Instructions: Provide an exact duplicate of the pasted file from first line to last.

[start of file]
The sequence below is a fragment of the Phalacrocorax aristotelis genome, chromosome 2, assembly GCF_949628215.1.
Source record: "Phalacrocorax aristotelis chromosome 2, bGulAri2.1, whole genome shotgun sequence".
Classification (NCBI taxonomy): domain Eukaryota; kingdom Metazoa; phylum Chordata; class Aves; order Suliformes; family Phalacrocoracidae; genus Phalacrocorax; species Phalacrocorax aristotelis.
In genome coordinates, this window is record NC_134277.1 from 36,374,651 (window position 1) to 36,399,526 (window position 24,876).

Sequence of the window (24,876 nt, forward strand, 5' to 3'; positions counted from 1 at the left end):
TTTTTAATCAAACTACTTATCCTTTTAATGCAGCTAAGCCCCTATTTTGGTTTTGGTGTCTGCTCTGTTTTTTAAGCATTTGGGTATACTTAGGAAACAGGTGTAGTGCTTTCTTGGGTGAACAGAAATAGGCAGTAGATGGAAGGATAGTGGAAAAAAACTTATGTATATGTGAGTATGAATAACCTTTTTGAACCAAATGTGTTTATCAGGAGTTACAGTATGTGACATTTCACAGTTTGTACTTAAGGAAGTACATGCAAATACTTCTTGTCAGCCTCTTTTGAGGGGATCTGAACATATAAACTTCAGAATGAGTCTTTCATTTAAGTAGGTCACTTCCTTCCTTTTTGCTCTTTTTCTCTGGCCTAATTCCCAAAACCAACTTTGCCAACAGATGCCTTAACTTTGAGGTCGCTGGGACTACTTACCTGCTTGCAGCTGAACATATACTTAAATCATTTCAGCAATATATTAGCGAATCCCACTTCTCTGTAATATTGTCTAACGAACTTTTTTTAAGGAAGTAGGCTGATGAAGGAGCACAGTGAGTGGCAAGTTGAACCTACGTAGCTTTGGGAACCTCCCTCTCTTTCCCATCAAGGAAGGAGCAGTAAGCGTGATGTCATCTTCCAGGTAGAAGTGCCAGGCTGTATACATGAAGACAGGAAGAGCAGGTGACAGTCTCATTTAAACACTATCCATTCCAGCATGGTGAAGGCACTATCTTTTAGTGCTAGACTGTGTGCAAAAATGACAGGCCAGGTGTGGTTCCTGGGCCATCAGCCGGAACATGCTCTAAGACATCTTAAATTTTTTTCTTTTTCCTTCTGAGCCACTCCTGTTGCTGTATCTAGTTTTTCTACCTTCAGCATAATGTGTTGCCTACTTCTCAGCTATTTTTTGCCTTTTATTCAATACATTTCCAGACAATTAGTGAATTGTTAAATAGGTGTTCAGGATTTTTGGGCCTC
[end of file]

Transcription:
The sequence below is a fragment of the Phalacrocorax aristotelis genome, chromosome 2, assembly GCF_949628215.1.
Source record: "Phalacrocorax aristotelis chromosome 2, bGulAri2.1, whole genome shotgun sequence".
Classification (NCBI taxonomy): domain Eukaryota; kingdom Metazoa; phylum Chordata; class Aves; order Suliformes; family Phalacrocoracidae; genus Phalacrocorax; species Phalacrocorax aristotelis.
In genome coordinates, this window is record NC_134277.1 from 36,374,651 (window position 1) to 36,399,526 (window position 24,876).

Sequence of the window (24,876 nt, forward strand, 5' to 3'; positions counted from 1 at the left end):
TTTTTAATCAAACTACTTATCCTTTTAATGCAGCTAAGCCCCTATTTTGGTTTTGGTGTCTGCTCTGTTTTTTAAGCATTTGGGTATACTTAGGAAACAGGTGTAGTGCTTTCTTGGGTGAACAGAAATAGGCAGTAGATGGAAGGATAGTGGAAAAAAACTTATGTATATGTGAGTATGAATAACCTTTTTGAACCAAATGTGTTTATCAGGAGTTACAGTATGTGACATTTCACAGTTTGTACTTAAGGAAGTACATGCAAATACTTCTTGTCAGCCTCTTTTGAGGGGATCTGAACATATAAACTTCAGAATGAGTCTTTCATTTAAGTAGGTCACTTCCTTCCTTTTTGCTCTTTTTCTCTGGCCTAATTCCCAAAACCAACTTTGCCAACAGATGCCTTAACTTTGAGGTCGCTGGGACTACTTACCTGCTTGCAGCTGAACATATACTTAAATCATTTCAGCAATATATTAGCGAATCCCACTTCTCTGTAATATTGTCTAACGAACTTTTTTTAAGGAAGTAGGCTGATGAAGGAGCACAGTGAGTGGCAAGTTGAACCTACGTAGCTTTGGGAACCTCCCTCTCTTTCCCATCAAGGAAGGAGCAGTAAGCGTGATGTCATCTTCCAGGTAGAAGTGCCAGGCTGTATACATGAAGACAGGAAGAGCAGGTGACAGTCTCATTTAAACACTATCCATTCCAGCATGGTGAAGGCACTATCTTTTAGTGCTAGACTGTGTGCAAAAATGACAGGCCAGGTGTGGTTCCTGGGCCATCAGCCGGAACATGCTCTAAGACATCTTAAATTTTTTTCTTTTTCCTTCTGAGCCACTCCTGTTGCTGTATCTAGTTTTTCTACCTTCAGCATAATGTGTTGCCTACTTCTCAGCTATTTTTTGCCTTTTATTCAATACATTTCCAGACAATTAGTGAATTGTTAAATAGGTGTTCAGGATTTTTGGGCCTC